Some of the hottest techno gadgets of the holiday season have now been opened and are positioned somewhere in your home just waiting for further instructions. If you’re one of the many shoppers who tried to purchase one of this year’s hot-ticket gift items only to find out they’re out of stock until after the New Year, that might not be the worst news to some privacy-savvy consumers.

Several companies have released home models of their virtual assistants (VA), as well as third-party accessories to go with them. Amazon’s Echo and Google’s Home are both compatible with their own lines of smartphone-driven, wi-fi-enabled outlets and appliances. With the right setup, you can tell your VA to turn on the lights in the living room, open or close the garage door, play your favorite song, or look up the show times to a newly-released movie. There are literally hundreds of functions that the devices can perform, depending on the model and the accessories you’ve chosen.

How do these devices work so well? They rely on lots of complicated artificial intelligence (AI) interface, but there’s an even more mundane mechanism: they’re recording and analyzing everything you say.

In order to understand your preferences and commands, these mini-audio sponges soak up your commands and send them to their servers where engineers can tweak the devices’ capabilities based on your voice patterns. They can also look at whether or not your command was successful—as in, “Alexa, play The Nutcracker Suite by Tchaikovsky”—and help the device learn from its mistakes. If your Amazon Echo played the Pentatonix version and you had to correct it, the device can “learn” which one you really wanted for the future.

Here’s an actual interaction with an Amazon Echo device from December 23, 2016:

  • “Alexa, play Dance of the Toy Soldiers by Pentatonix.”
  • “I can’t find dance songs by Pentatonix.”
  • “Alexa, play March of the Toy Soldiers by Pentatonix.”
  • “I can’t find the song March of the Toy Soldiers by Pentatonix.”
  • “Alexa, play The Nutcracker by Pentatonix.”
  • “I can’t find the album The Nutcracker by Pentatonix.”
  • “Alexa, play Waltz of the Sugar Plum Fairy by Pentatonix.”
  • “Dance of the Sugar Plum Fairy by Pentatonix.” And the music begins.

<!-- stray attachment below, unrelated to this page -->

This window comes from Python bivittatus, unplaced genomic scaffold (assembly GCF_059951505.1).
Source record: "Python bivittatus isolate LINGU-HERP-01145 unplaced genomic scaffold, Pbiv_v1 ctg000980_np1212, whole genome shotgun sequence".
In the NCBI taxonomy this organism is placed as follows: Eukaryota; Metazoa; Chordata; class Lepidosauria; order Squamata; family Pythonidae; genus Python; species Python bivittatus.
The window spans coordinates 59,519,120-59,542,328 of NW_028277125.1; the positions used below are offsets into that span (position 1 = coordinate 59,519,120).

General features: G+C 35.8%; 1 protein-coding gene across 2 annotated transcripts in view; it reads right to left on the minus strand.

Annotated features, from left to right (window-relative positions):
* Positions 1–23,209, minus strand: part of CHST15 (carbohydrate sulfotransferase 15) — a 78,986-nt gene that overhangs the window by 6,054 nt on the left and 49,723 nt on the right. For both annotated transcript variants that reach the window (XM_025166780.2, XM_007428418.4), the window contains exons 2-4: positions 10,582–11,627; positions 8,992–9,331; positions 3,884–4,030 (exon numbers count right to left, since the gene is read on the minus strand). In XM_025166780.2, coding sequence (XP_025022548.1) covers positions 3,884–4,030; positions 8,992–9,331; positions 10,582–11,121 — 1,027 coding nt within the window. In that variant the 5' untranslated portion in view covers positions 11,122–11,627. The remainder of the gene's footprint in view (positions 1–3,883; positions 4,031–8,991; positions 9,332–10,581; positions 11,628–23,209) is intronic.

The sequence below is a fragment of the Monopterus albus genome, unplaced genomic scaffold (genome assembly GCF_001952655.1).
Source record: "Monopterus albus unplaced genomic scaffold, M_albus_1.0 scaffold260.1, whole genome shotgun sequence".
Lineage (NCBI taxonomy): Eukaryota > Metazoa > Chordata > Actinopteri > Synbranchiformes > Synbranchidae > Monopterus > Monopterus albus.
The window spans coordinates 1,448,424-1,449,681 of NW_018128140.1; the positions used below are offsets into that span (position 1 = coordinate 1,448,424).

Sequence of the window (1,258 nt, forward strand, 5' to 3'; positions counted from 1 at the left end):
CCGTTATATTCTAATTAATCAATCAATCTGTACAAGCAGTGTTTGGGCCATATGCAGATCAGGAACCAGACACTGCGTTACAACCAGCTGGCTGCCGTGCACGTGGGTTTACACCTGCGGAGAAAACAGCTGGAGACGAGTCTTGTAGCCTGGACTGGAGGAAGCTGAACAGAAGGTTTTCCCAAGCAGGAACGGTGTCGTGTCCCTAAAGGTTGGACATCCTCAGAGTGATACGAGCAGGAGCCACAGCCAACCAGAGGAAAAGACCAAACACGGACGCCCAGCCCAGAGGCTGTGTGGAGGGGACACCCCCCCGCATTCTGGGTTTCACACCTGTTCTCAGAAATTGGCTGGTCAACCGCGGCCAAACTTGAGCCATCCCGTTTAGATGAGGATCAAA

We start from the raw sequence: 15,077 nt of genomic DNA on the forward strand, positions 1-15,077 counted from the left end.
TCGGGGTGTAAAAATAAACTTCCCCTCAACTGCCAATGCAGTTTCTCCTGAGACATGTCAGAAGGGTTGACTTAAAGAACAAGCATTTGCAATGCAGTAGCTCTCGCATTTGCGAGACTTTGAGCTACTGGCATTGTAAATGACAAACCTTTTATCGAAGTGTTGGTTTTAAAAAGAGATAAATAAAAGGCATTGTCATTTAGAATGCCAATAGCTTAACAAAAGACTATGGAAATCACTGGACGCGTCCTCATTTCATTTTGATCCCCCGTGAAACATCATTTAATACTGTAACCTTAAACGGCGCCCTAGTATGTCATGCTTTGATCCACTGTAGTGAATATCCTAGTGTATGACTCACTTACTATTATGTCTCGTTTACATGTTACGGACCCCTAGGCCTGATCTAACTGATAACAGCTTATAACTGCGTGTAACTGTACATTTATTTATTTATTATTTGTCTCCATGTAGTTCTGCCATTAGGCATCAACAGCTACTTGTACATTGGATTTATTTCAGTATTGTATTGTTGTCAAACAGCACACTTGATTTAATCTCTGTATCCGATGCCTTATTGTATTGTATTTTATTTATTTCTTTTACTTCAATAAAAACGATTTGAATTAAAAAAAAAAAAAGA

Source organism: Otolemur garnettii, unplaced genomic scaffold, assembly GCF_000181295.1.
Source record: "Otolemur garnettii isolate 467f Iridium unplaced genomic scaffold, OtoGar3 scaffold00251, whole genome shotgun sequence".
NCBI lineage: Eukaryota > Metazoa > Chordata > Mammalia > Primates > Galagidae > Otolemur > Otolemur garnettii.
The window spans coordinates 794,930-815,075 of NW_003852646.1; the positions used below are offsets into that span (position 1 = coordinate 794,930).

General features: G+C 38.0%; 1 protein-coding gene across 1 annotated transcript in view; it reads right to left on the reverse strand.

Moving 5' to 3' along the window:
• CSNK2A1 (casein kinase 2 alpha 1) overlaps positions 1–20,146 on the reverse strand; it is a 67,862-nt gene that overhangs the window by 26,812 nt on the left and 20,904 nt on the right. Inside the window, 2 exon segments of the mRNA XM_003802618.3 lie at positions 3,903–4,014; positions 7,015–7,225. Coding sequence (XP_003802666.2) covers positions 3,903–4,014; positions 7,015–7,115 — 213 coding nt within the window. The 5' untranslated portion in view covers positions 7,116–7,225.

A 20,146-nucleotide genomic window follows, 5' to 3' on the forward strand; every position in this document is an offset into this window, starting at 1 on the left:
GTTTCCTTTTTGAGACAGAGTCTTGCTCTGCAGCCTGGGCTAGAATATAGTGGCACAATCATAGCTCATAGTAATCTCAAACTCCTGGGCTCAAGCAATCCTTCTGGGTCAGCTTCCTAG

There are several shifts in the dynamic during that “conversation.” The device knew to look for a specific song by calling up previous information from its stored servers. When the command switched to “Nutcracker” in hopes that it would recognize it, the device knew that it referred to an album instead of a song; unfortunately, the group didn’t release an entire album called The Nutcracker, but rather only one song.

However, when the command was to play the semi-accurate song title—in this case, “Waltz of the Sugar Plum Fairy” instead of the correct title, “Dance of the Sugar Plum Fairy”—the device was able to make that adjustment without further input from the user. How did it learn to do that? Through its AI machine learning, something that is improved every single time any user around the world issues a command.

This listening and recording has some privacy experts on edge, mostly due to the potential for as-of-yet-unknown ramifications. Are servers storing our voice patterns and connecting those voices to our user accounts? Absolutely, it’s how these fairly expensive devices are improved upon. Are hackers or the government using our vocal patterns against us? No. Could they ever do such a thing? Well, that we’re less sure of.If you take issue with having your voice stored and analyzed, your only current course of action is to not purchase one of these home devices. It’s also very important if you do opt for a virtual assistant that you read the fine print and make sure you’re comfortable with the terms and agreements before you install it.

Questions about identity theft? Contact the ITRC toll-free at (888) 400-5530 or on-the-go with the new IDTheftHelp app for iOS and Android.